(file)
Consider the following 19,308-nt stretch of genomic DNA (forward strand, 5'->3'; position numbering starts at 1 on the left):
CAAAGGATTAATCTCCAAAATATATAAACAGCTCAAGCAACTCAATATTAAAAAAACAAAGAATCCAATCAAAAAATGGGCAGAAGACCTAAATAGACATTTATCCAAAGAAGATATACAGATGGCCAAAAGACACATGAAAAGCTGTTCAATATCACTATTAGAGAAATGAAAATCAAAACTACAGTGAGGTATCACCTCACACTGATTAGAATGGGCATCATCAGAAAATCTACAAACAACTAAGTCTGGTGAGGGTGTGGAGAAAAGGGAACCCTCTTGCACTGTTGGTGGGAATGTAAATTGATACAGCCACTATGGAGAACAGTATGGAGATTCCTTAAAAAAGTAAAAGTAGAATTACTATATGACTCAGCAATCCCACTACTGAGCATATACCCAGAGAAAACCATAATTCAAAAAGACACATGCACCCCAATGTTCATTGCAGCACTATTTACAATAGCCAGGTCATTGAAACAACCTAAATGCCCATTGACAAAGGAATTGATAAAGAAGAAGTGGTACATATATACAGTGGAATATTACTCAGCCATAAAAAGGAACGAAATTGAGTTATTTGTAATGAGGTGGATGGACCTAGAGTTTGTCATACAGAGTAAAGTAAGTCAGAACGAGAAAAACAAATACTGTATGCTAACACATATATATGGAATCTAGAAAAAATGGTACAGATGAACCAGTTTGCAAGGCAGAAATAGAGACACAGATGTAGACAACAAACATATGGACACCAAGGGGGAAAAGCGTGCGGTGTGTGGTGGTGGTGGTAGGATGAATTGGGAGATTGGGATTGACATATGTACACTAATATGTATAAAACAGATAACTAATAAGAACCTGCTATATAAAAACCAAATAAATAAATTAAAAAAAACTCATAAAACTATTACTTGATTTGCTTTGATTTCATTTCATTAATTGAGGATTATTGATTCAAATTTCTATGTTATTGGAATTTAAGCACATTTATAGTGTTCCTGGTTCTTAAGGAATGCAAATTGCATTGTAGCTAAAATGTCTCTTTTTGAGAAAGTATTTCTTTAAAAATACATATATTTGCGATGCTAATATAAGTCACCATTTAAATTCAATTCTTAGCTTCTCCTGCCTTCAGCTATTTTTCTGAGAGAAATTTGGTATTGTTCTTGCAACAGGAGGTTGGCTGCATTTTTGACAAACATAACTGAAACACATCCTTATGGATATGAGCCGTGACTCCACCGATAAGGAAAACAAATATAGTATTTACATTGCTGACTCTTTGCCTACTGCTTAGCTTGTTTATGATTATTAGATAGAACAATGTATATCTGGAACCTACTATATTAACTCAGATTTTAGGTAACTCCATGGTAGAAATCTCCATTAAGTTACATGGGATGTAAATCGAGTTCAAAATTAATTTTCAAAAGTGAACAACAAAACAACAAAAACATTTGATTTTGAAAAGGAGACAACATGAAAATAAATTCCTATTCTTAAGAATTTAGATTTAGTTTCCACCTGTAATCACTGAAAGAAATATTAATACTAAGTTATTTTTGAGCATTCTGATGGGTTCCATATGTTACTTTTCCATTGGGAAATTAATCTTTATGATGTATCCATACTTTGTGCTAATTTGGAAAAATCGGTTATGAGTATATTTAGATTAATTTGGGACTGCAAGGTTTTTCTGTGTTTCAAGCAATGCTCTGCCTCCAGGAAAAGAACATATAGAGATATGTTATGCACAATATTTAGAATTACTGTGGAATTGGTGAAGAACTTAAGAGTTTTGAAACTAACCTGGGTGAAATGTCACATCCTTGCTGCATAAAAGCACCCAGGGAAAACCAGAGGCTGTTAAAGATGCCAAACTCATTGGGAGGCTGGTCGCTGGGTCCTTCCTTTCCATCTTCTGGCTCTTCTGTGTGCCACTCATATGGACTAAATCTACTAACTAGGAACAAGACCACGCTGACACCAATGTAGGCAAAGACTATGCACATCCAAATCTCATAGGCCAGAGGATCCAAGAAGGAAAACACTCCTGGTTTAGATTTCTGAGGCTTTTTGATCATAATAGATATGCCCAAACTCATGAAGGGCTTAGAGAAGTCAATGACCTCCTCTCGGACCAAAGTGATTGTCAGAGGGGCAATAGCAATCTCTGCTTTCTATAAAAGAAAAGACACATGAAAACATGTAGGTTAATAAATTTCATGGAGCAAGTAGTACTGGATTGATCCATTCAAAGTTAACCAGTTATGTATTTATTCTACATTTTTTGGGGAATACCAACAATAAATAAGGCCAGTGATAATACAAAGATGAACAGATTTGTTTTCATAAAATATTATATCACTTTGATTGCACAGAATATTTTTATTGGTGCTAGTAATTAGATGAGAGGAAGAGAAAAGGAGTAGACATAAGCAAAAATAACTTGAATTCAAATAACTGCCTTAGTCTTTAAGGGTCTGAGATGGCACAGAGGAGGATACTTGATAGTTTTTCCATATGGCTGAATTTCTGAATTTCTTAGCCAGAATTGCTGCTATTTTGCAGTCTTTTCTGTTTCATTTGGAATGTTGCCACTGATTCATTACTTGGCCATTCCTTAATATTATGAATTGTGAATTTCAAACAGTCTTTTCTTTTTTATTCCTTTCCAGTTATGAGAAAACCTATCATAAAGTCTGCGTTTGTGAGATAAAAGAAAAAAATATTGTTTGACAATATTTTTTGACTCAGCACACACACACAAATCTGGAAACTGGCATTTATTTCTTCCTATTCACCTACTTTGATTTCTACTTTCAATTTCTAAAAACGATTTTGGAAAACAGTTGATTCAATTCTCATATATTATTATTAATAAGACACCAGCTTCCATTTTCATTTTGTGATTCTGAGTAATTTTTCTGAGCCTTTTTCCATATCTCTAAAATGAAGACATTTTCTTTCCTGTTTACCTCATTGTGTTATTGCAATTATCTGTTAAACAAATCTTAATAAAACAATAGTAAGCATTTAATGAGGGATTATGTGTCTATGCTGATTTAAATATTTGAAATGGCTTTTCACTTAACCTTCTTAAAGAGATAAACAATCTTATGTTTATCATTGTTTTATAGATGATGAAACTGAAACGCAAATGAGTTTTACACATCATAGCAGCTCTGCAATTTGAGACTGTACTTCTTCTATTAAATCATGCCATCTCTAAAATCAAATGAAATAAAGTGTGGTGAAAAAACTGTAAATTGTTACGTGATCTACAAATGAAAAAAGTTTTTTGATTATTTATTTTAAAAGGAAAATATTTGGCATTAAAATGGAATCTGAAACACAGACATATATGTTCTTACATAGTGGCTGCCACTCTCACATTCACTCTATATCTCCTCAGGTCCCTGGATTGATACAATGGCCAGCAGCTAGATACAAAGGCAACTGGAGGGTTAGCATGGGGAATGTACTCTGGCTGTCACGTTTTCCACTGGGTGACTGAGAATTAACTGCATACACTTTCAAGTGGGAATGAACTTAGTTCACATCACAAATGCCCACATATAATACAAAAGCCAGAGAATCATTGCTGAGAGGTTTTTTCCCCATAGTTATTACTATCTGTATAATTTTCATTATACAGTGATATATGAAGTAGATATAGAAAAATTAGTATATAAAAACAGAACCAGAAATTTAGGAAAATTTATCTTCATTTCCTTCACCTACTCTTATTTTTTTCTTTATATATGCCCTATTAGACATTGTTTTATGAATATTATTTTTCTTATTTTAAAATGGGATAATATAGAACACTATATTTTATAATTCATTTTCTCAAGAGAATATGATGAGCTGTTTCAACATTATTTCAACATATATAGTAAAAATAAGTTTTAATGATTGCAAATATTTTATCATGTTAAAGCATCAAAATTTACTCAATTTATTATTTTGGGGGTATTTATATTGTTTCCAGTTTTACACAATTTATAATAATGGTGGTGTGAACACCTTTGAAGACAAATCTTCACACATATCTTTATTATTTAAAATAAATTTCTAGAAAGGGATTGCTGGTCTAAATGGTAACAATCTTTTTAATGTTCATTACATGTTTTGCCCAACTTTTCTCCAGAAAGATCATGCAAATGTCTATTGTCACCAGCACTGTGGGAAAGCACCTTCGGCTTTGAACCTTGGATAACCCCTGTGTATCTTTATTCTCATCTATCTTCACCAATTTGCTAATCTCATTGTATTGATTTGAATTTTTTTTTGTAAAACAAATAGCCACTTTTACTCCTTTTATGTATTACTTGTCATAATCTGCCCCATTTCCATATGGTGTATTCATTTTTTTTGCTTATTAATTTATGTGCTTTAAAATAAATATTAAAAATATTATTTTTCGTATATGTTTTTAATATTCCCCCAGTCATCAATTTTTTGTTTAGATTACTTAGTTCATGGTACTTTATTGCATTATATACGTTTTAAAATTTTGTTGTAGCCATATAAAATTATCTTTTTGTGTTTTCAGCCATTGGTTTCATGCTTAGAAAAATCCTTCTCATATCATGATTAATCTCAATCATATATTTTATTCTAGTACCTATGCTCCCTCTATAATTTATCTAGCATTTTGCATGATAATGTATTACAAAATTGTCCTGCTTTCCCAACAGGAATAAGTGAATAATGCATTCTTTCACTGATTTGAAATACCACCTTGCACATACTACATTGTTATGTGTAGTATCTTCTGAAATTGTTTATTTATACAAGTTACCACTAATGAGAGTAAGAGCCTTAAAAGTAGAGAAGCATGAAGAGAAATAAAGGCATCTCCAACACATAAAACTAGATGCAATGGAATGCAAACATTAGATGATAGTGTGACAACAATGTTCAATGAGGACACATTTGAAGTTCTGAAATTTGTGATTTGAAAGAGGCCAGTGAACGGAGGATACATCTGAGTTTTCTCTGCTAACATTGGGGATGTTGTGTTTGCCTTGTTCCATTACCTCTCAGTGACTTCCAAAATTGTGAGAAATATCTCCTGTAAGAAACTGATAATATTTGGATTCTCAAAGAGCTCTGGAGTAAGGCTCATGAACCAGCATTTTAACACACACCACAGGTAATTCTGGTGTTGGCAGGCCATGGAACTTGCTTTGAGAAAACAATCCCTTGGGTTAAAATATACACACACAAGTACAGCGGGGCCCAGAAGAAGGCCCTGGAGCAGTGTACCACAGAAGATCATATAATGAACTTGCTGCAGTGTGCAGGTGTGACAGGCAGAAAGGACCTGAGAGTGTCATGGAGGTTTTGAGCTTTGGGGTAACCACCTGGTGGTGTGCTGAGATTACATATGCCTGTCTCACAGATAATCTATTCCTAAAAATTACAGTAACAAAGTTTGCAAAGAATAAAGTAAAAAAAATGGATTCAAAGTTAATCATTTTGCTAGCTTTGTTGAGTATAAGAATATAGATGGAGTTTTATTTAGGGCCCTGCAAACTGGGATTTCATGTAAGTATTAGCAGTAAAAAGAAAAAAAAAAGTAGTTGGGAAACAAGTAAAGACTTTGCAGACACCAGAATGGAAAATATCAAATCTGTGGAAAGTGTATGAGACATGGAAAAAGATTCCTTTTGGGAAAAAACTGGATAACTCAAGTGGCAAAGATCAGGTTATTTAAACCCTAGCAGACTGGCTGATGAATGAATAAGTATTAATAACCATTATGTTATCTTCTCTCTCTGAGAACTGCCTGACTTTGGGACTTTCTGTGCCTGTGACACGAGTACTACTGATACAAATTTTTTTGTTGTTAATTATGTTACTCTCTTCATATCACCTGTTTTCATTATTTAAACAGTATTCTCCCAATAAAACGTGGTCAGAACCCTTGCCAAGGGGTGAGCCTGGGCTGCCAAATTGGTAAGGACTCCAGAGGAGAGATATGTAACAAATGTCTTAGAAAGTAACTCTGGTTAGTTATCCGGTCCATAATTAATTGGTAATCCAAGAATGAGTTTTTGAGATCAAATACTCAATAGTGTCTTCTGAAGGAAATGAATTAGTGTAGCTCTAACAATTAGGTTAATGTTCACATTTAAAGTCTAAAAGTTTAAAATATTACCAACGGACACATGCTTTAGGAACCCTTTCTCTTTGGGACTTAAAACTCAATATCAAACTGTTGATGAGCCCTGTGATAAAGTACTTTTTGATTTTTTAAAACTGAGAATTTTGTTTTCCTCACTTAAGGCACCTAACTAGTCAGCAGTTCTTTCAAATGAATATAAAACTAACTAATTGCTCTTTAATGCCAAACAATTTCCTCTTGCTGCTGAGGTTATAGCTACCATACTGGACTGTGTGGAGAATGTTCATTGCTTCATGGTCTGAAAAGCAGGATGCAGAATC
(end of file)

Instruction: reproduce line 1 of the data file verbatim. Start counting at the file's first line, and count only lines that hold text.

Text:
Consider the following 19,308-nt stretch of genomic DNA (forward strand, 5'->3'; position numbering starts at 1 on the left):